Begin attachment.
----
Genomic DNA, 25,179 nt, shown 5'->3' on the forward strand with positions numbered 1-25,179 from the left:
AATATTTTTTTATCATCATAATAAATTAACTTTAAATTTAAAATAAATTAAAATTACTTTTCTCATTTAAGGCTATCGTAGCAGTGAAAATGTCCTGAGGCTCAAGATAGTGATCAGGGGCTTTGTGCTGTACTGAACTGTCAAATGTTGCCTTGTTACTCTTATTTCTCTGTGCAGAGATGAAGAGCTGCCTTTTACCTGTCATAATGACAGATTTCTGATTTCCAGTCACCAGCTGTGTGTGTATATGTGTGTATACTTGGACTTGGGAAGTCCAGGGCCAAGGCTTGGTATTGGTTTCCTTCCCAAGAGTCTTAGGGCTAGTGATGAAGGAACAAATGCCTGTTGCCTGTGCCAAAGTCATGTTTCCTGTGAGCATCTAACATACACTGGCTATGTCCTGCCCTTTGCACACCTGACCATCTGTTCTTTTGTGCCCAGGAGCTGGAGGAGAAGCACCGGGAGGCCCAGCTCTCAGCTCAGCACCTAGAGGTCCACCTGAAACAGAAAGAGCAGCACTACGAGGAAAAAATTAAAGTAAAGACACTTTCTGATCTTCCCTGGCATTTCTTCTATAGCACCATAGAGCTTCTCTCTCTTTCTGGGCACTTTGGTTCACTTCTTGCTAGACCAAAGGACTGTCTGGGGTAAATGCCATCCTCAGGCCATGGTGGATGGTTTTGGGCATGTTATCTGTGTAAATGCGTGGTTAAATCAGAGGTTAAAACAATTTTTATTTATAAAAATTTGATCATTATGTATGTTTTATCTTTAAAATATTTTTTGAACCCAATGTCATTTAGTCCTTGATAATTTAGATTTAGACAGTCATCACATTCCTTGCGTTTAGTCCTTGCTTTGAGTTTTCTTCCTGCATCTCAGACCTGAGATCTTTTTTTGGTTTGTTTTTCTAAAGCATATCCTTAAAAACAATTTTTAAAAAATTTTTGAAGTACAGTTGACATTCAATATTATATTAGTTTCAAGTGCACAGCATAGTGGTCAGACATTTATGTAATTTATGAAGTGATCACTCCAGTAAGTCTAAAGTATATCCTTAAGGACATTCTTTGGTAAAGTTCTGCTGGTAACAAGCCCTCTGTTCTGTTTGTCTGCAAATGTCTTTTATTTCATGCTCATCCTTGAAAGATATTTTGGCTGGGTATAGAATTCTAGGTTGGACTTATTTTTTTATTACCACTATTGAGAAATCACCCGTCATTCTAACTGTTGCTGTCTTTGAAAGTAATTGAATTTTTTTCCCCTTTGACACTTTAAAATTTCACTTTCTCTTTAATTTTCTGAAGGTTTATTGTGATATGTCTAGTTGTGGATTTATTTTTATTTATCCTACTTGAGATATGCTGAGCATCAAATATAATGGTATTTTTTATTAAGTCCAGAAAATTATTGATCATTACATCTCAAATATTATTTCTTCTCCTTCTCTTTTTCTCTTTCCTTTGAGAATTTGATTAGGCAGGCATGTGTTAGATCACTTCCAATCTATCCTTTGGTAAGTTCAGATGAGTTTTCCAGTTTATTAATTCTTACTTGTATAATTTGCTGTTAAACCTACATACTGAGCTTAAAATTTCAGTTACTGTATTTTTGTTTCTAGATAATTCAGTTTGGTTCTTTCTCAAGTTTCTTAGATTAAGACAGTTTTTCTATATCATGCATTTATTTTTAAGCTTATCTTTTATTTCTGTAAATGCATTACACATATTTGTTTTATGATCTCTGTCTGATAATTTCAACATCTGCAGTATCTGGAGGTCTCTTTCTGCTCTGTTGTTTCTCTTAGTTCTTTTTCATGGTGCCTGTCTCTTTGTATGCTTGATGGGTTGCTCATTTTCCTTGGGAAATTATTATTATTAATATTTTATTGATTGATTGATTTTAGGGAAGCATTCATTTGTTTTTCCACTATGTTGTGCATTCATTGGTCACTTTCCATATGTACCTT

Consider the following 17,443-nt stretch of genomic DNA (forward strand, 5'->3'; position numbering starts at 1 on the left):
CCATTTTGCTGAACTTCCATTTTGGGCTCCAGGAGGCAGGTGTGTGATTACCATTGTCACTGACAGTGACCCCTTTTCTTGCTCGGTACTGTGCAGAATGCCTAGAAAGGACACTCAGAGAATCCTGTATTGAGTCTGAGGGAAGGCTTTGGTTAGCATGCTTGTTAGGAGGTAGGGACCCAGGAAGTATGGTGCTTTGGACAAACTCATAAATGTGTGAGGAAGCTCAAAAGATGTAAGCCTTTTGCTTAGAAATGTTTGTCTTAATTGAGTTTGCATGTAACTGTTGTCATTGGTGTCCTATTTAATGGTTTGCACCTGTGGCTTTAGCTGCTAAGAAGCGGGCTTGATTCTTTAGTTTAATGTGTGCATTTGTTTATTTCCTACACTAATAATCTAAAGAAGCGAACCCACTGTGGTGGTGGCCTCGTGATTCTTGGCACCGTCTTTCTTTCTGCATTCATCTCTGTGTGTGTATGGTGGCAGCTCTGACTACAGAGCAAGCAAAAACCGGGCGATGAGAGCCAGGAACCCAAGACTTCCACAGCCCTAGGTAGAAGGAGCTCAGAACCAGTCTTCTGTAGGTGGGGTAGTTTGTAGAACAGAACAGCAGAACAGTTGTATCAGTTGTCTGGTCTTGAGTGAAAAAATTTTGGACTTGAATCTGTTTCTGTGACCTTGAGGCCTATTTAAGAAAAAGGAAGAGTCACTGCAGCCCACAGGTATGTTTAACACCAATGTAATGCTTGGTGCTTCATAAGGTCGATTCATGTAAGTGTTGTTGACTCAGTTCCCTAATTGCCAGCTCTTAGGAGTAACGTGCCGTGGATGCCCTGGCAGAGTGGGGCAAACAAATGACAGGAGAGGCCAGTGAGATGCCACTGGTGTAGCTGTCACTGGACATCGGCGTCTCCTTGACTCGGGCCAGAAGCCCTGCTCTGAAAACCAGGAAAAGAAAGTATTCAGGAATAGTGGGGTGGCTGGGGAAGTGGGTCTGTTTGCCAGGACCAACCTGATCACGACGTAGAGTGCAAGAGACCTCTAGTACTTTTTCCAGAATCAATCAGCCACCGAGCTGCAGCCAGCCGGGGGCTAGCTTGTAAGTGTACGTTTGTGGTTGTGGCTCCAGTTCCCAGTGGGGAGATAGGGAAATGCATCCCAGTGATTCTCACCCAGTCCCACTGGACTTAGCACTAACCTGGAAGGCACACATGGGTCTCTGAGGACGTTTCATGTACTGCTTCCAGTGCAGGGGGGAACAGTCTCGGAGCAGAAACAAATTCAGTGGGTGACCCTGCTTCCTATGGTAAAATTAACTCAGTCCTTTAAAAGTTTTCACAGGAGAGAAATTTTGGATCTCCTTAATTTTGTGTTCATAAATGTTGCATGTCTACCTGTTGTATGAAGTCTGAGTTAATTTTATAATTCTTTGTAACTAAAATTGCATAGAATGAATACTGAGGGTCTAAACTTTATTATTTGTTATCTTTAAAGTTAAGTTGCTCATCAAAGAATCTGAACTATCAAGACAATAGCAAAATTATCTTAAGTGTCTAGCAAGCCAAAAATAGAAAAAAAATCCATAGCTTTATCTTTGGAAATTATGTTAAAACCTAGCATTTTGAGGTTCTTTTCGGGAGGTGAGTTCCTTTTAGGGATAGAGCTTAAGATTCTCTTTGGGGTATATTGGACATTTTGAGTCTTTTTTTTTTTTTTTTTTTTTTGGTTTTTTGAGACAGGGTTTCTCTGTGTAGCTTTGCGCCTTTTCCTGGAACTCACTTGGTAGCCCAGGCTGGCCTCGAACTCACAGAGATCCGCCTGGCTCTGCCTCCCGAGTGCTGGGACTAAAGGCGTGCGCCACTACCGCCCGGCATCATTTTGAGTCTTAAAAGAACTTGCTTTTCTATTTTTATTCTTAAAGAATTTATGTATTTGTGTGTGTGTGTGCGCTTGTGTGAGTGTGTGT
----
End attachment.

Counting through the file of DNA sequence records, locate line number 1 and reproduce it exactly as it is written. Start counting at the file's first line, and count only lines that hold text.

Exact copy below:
Genomic DNA, 25,179 nt, shown 5'->3' on the forward strand with positions numbered 1-25,179 from the left: